I was once out to dinner with some coworkers. We were discussing different programming languages and tools. One of my coworkers asked why functional programming has never caught on. People who try it love it, this coworker said.

Our team lead, who’s been in the industry for years, sighed. “For most people, functional programming is just too hard.”

Now let’s talk about RxJS.

For a long time, Angular’s only tool for reactivity was RxJS. It’s amazing. You can write logic in a powerful, declarative way that avoids whole categories of bugs. You can create complex flows with minimal state.

The problem with RxJS is, to quote my team lead, it’s just too hard to learn. Even figuring out the difference between map and mergeMap is challenging for new devs.

Fortunately or unfortunately, RxJS is everywhere in Angular. You can skate by for a while without knowing it 1, but at a certain point it’s required and a significant barrier to entry.

Angular has announced it, like every other frontend framework, is adopting a version of Signals. Signals will provide fine-grained reactivity without forcing devs to learn RxJS. The Angular dev team hasn’t confirmed anything, but it would not surprise me if Signals replaced RxJS.

That process could take years. Until then, newbies will have to learn Observables don’t run unless you subscribe to them (except for the ones that do).

SvelteKit, conversely, is going straight to Signals (aka runes). SvelteKit is young enough and small enough to just adopt them in Svelte 5. Though I wish runes were better, they give SvelteKit 90% of the functionality of RxJS at 10% of the complexity.

If you want Signals without waiting years for Angular to update every part of the framework to use them, try Svelte.


I have never loved Angular testing. I understand why TestBed is the way it is, but I’ve never enjoyed it. Stubbing injected services and sub-components to do proper shallow unit tests is verbose and annoying.

Using Svelte, however, made me appreciate Angular testing more. Major system modules like HttpClientModule have test-friendly equivalents like HttpClientTestingModule.

Testing also gets significant attention from the Angular team! TestBed is built into the framework and gets updated with Angular. The team is adding support for Jest. They have also worked on speeding up tests for years.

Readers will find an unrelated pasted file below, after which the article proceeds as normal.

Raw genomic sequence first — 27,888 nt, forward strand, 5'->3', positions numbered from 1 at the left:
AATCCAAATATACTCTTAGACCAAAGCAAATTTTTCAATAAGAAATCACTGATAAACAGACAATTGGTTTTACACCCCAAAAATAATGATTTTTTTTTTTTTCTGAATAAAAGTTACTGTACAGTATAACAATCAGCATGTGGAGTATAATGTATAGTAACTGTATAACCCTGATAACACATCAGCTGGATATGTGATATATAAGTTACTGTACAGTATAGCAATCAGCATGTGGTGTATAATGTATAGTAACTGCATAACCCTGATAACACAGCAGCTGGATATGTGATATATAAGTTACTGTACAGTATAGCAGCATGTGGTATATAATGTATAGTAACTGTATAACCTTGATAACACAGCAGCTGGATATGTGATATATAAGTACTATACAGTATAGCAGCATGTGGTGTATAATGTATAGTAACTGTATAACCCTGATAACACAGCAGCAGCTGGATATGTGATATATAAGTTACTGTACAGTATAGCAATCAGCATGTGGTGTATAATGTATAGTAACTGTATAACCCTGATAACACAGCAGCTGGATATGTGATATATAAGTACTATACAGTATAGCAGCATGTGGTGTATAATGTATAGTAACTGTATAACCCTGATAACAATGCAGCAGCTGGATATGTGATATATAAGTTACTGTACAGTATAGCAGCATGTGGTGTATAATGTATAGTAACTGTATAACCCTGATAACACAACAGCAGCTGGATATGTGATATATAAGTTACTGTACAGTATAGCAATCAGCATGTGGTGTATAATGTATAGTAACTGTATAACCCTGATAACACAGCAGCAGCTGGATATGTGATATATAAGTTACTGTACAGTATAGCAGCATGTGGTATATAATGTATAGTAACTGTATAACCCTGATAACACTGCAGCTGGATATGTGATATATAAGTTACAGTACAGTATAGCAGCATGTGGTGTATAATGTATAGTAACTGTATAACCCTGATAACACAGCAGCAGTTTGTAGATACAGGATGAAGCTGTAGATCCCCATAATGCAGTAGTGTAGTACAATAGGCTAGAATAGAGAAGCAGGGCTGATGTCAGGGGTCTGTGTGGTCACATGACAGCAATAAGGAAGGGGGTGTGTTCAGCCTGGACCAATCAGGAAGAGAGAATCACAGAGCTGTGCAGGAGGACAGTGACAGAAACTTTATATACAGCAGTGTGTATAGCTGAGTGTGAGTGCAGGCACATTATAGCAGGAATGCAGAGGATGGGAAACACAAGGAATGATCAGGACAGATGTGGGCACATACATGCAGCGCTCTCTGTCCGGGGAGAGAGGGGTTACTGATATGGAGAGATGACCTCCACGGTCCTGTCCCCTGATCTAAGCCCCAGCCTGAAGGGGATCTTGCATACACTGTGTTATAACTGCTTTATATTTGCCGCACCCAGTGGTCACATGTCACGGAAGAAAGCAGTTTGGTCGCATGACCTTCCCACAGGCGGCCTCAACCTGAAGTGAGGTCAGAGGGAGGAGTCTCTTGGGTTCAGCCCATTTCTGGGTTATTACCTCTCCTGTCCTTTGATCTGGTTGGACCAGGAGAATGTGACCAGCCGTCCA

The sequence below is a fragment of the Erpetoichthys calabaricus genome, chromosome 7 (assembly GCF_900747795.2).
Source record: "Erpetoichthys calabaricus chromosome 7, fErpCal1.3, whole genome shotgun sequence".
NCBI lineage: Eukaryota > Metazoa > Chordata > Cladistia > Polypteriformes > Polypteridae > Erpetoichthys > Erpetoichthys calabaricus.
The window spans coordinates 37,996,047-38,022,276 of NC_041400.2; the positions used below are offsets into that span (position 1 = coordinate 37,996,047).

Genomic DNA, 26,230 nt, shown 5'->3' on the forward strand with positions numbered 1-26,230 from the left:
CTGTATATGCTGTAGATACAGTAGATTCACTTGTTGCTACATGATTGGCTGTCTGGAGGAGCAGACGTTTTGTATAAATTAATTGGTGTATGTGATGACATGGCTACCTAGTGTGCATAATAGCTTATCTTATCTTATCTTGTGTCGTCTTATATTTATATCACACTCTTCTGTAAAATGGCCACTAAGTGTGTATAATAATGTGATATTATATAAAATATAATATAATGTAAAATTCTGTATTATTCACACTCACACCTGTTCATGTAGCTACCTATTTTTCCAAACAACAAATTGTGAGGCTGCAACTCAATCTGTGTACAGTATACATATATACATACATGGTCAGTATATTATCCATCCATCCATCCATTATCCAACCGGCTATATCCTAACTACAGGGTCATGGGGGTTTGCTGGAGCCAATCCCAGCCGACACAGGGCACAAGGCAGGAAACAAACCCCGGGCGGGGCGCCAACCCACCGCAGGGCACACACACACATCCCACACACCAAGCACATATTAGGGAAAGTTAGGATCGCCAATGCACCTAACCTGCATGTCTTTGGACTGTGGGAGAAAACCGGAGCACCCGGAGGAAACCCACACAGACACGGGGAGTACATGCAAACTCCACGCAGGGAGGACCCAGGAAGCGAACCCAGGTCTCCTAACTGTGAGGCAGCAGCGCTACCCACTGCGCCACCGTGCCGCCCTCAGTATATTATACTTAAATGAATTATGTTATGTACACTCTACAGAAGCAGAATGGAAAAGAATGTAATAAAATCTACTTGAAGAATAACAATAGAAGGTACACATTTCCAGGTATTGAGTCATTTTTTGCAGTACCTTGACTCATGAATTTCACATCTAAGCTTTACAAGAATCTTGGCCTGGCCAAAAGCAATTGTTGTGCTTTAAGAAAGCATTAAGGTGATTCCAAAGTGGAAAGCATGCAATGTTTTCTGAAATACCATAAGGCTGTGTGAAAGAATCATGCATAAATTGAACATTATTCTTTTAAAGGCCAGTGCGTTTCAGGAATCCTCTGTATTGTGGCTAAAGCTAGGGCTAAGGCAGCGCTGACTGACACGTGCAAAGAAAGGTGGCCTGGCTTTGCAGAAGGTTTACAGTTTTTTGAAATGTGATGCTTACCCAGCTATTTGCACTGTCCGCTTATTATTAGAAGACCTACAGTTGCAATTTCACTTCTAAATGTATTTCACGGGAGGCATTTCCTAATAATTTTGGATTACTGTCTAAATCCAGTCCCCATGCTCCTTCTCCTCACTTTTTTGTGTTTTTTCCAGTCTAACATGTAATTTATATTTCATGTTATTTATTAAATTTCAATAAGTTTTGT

Svelte outsources testing to Testing Library, a large open source test suite with versions for each framework. The Svelte Testing Librarycould be better. Documentation is sparse. Support is limited to one Discord. A Discord! One of my Angular clients blocked Discord on their network.

As I wrote in a previous post:

The Discord and GitHub issues don’t have much activity. Plenty of people with problems, and lots left unfixed.

Silence seems to be a trend with the Svelte Testing Library team. My previous post again:

The releases page shows sporadic, rare updates. The last one was two weeks ago, but before that there was a three-month gap. Before that, it went eight months without publishing an update.

It just gives me heartburn that testing is not built into the framework. Testing is crucial, and it’s in the hands of volunteers who go months without answering questions or updating it.

Angular or Svelte? Depends

I can see advantages with Angular and Svelte. Sometimes you need a framework with a crazy powerful dependency injection system. Maybe you just want a framework with almost everything already included. Maybe you really love reactive programming, the way the good lord intended, and want to use RxJS. All valid reasons to reach for Angular.

Most apps aren’t that complicated, though. They need components, a little styling and maybe some SSR for SEO. SvelteKit is perfect for that. It provides a quick, fast, performant way to get a complex, server-rendered app on the page. I’d recommend that for most projects that aren’t in the enterprise.

  1. Teams weak with RxJS will often skip the async pipe. They’ll instead treat every Observable like a Promise - subscribe() and assign the emitted value to this.someVar. This is ugly but functional until the app gets complicated. Then it’s ugly and causes race conditions.